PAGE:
I once owned a copy of the Negro Folk Symphony by the African American William Dawson (1899-1990) conducted by Leopold Stokowski, an enthusiastic advocate of the composer. I subsequently sold it in Tokyo for a small fortune. This vibrant performance reminded me of the work’s ingenious inspiration and structure: a three-movement work composed in 1934 and re-worked in 1952 which permutates and ultimately sublimates fragments of African American spirituals into a developmental tapestry full of genuine African rhythms and syncopations – and all in a highly listenable conservative idiom.
If you’re expecting “Swing Low, Sweet Chariot” or “Were You there?” you’ll be disappointed, as most of them are little-known, although there is the inevitable, fleeting echo of Dvořák’s New World Symphony. The orchestration is vivid and exciting and the most memorable passage for me was the jarring chord in the second movement followed by a plangent passage on viola and cello then horn and flute over pizzicato strings. Unfortunately, Dawson was a one-hit wonder who spent more time collecting and arranging African American music than composing.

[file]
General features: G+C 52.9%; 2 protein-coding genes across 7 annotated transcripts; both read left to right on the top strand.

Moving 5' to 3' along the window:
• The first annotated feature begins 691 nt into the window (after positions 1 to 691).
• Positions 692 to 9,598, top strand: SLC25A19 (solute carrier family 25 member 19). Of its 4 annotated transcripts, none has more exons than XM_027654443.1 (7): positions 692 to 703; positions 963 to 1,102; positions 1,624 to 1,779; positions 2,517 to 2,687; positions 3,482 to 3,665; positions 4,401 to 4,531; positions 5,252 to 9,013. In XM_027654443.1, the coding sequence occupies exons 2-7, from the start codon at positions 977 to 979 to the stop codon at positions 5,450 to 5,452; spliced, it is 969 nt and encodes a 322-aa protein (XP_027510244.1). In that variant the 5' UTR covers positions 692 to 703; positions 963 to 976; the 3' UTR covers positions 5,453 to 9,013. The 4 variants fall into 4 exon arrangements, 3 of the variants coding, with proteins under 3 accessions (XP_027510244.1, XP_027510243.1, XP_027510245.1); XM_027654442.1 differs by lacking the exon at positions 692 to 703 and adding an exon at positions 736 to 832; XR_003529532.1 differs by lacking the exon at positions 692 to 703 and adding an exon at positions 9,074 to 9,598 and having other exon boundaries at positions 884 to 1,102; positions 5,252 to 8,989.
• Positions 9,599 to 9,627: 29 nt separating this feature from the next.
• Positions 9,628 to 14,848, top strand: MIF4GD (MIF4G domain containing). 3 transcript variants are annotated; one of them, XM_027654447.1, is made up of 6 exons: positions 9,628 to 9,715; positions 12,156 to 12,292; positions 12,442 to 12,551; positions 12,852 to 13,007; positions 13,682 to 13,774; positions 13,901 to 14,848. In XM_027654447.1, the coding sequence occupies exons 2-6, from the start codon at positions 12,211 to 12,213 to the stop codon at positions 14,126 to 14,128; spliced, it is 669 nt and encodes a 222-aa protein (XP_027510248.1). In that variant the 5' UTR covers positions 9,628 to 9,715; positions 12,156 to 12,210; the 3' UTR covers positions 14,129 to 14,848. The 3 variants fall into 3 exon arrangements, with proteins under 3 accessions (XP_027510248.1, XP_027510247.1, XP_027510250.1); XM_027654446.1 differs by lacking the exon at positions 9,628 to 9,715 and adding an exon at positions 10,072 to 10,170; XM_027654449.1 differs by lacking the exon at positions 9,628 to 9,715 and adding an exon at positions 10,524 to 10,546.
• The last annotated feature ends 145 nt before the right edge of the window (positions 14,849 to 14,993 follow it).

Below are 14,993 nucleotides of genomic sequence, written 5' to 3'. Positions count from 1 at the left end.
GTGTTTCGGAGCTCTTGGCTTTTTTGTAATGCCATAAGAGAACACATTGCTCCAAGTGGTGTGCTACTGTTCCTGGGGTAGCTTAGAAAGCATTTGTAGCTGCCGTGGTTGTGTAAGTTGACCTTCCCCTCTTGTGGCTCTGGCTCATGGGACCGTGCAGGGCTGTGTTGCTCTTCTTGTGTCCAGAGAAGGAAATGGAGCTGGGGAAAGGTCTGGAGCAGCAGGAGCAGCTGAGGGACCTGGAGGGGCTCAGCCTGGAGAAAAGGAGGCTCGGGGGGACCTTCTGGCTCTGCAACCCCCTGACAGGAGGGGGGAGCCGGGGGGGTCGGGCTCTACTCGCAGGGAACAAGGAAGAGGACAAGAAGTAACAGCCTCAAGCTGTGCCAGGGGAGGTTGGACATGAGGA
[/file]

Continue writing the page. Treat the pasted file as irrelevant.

The other African American composer featured on this CD is the much more prolific Ulysses Kay, who studied with Howard Hanson and Paul Hindemith. Although just 18 years younger than Dawson, Kay inhabits a different creative and aesthetic universe. His 1963 Fantasy Variations initially sounded like dissonant orchestration all dressed up with nowhere to go. I later discovered that the “variations” came before the theme! No wonder it sounded diffuse.
The other work (also composed in 1963) is Umbrian Scene, which stops just short of strict atonality but is heavily redolent of Webern. Don’t expect jolly tarantellas: it could just as easily be about Alice Springs.
Composers: William Dawson, Ulysses Kay
Compositions: Negro Folk Symphony, Fantasy Variations, Umbrian Scene
Performers: ORF Vienna Radio Symphony, Arthur Fagen
Catalogue Number:NAXOS 8559870